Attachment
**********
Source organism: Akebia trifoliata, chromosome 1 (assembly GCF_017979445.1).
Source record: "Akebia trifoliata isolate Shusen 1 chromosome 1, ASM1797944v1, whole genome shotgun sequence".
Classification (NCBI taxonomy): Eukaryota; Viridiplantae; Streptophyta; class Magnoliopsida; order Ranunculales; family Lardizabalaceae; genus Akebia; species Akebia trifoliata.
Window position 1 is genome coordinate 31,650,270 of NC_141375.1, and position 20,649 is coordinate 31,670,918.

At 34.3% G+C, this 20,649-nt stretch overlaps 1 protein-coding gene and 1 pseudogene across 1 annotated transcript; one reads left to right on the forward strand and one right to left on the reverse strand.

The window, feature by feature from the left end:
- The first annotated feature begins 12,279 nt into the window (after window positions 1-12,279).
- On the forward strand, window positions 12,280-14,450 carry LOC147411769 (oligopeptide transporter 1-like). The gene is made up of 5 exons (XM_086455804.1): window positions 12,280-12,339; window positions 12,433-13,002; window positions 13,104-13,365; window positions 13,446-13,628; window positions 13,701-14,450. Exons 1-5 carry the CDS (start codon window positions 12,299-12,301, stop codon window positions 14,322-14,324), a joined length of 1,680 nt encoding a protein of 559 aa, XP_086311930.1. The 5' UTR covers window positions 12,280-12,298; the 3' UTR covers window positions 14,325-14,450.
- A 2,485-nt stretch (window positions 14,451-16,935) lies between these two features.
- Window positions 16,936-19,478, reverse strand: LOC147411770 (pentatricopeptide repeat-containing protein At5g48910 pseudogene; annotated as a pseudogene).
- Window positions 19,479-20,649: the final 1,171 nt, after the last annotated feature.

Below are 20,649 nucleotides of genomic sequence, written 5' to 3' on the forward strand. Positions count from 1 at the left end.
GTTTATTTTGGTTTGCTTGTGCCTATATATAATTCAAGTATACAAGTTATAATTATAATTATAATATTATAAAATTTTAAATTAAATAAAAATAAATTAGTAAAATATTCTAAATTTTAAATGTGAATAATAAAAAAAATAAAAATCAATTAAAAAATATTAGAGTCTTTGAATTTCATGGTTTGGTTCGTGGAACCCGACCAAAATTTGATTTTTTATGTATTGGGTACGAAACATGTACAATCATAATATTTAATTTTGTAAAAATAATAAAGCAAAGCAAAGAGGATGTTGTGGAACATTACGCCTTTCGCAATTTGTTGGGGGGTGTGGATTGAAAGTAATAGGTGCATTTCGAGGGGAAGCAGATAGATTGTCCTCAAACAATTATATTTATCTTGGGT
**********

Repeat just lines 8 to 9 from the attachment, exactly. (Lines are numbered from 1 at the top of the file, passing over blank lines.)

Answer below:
- On the forward strand, window positions 12,280-14,450 carry LOC147411769 (oligopeptide transporter 1-like). The gene is made up of 5 exons (XM_086455804.1): window positions 12,280-12,339; window positions 12,433-13,002; window positions 13,104-13,365; window positions 13,446-13,628; window positions 13,701-14,450. Exons 1-5 carry the CDS (start codon window positions 12,299-12,301, stop codon window positions 14,322-14,324), a joined length of 1,680 nt encoding a protein of 559 aa, XP_086311930.1. The 5' UTR covers window positions 12,280-12,298; the 3' UTR covers window positions 14,325-14,450.
- A 2,485-nt stretch (window positions 14,451-16,935) lies between these two features.